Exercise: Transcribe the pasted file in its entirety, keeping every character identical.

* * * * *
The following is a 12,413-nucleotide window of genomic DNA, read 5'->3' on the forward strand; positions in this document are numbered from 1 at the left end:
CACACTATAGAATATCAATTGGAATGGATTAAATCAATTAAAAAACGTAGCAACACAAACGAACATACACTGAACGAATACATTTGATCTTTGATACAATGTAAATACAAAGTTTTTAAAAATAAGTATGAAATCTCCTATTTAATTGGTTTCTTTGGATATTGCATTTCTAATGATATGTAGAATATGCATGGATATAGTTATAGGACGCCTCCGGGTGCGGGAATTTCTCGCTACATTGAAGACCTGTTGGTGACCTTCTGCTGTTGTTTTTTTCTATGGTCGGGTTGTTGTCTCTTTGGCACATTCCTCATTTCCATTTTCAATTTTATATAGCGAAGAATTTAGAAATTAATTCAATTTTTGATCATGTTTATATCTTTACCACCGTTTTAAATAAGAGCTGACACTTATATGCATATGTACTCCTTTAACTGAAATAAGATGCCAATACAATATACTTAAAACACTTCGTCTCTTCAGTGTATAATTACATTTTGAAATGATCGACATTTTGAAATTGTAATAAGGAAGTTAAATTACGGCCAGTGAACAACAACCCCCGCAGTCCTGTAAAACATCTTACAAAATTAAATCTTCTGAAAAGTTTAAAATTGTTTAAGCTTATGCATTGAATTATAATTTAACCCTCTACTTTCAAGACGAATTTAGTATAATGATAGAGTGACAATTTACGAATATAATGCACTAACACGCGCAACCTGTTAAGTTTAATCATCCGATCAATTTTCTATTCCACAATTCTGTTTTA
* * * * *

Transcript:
The following is a 12,413-nucleotide window of genomic DNA, read 5'->3' on the forward strand; positions in this document are numbered from 1 at the left end:
CACACTATAGAATATCAATTGGAATGGATTAAATCAATTAAAAAACGTAGCAACACAAACGAACATACACTGAACGAATACATTTGATCTTTGATACAATGTAAATACAAAGTTTTTAAAAATAAGTATGAAATCTCCTATTTAATTGGTTTCTTTGGATATTGCATTTCTAATGATATGTAGAATATGCATGGATATAGTTATAGGACGCCTCCGGGTGCGGGAATTTCTCGCTACATTGAAGACCTGTTGGTGACCTTCTGCTGTTGTTTTTTTCTATGGTCGGGTTGTTGTCTCTTTGGCACATTCCTCATTTCCATTTTCAATTTTATATAGCGAAGAATTTAGAAATTAATTCAATTTTTGATCATGTTTATATCTTTACCACCGTTTTAAATAAGAGCTGACACTTATATGCATATGTACTCCTTTAACTGAAATAAGATGCCAATACAATATACTTAAAACACTTCGTCTCTTCAGTGTATAATTACATTTTGAAATGATCGACATTTTGAAATTGTAATAAGGAAGTTAAATTACGGCCAGTGAACAACAACCCCCGCAGTCCTGTAAAACATCTTACAAAATTAAATCTTCTGAAAAGTTTAAAATTGTTTAAGCTTATGCATTGAATTATAATTTAACCCTCTACTTTCAAGACGAATTTAGTATAATGATAGAGTGACAATTTACGAATATAATGCACTAACACGCGCAACCTGTTAAGTTTAATCATCCGATCAATTTTCTATTCCACAATTCTGTTTTA